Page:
Unless you’ve been in the dark ages for the past two years, you might just have heard about a little system that a “few guys” at Microsoft wrote called Powershell.

Powershell.  Automatically you sit back and pause. 

“Cool sounding name.  That’s it?”

Powershell, for the uninitiated is a scripting language.  No it’s a prettier command prompt.  It’s management system.  It’s more!  It’s less.

“Taste Great! Less Filling! Taste Great! Less Filling!”

So who’s right?

Interestingly enough; you all are.  

If you’re a developer, there’s an amazing amount of things you can work with from a text based level in very little  work.  (Or more if you like)

Or you can just do a dir.

The reason Powershell is picking up such a huge following is that it can fit so many hats so easily.   You CAN be a developer and love Powershell (It works with .NET natively), you can be a Windows Scripting guru and love Powershell (You may find more often than not what took pages of code now can take lines)

Or you can just be a Network Administrator trying to import a list of Users in Active Directory.  With the aid of the freely downloadable Quest Active Directory CommandLets.

And without a course in C programming, you CAN script!  Without a computer science degree, you CAN code!

And the beautiful part of working in Powershell is because it uses the same setup for almost anything, it’s portable between systems.

How would you like to be able to automatically purge all .TMP files sitting on a computer older than a certain date on a hard drive?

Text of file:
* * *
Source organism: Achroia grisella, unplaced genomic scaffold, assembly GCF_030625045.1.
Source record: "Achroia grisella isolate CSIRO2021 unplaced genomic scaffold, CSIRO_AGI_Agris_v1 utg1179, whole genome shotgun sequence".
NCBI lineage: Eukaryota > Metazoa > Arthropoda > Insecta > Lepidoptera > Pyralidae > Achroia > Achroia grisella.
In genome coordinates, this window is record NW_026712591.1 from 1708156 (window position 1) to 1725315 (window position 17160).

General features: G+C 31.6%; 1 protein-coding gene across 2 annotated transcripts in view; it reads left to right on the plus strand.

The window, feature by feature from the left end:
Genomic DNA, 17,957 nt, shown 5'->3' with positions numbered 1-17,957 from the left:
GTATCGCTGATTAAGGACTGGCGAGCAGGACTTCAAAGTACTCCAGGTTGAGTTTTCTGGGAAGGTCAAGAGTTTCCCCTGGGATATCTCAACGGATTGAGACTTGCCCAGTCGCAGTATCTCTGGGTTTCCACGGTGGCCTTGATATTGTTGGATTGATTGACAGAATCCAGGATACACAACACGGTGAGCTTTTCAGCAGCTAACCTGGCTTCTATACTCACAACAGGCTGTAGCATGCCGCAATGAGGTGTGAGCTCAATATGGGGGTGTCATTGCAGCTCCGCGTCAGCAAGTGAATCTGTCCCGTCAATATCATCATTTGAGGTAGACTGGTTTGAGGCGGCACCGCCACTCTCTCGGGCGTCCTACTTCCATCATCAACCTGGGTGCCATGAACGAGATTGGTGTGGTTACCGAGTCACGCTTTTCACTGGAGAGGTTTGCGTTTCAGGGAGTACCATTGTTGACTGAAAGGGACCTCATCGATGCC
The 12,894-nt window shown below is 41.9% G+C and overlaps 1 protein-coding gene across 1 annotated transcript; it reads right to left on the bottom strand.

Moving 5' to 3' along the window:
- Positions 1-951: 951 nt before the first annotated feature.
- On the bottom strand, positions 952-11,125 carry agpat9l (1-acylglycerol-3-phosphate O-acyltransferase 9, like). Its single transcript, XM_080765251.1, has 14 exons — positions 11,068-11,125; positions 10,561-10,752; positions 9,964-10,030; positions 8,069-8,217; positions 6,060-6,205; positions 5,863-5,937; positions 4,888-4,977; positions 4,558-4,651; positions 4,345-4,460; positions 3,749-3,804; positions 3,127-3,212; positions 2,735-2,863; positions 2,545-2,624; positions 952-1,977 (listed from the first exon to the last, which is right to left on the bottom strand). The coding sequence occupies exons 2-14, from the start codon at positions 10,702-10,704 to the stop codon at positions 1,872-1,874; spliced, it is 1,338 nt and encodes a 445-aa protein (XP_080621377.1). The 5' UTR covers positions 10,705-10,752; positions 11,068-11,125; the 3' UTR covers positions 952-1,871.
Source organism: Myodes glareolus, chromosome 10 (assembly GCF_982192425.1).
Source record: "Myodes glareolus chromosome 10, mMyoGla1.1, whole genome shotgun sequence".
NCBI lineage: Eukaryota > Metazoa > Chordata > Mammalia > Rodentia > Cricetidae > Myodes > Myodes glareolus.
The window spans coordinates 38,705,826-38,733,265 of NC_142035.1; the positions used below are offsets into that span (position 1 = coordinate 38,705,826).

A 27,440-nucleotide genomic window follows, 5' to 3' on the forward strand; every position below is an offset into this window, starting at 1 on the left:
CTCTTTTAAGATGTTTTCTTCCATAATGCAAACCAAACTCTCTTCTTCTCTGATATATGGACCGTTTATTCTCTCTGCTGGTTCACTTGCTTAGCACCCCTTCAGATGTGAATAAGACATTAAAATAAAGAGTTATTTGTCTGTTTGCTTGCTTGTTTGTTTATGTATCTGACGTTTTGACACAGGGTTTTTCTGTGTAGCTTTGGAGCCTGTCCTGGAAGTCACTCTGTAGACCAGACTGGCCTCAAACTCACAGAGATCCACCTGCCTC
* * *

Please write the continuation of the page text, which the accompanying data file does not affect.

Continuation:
That’s one line in Powershell.


And not difficult to do either.

It’s a simple “very-noun” syntax for the commands that can easily pipe into other commands amongst multiple levels.

As I sang before, “It’s so easy, and it’s free…”

You can download it from Microsoft for free.  In the newer operating sytems (Server 2008 and Vista SP1) it’s a built in Component that can be added on.  In future releases of Windows (Windows 7 and Server 2008 R2) it replaces the command prompt.

Follow my path as I begin to learn Powershell a little more.  The books I have for reference are Powerscripting by Bruce Payette and the Step by Step series from Microsoft.   There are other books.  There are excellent resources like powerscripting.net

There is a huge online community built just by enthusiasts.  The resources are easily and readily accessible.


Search for it, it WILL change your life for the better.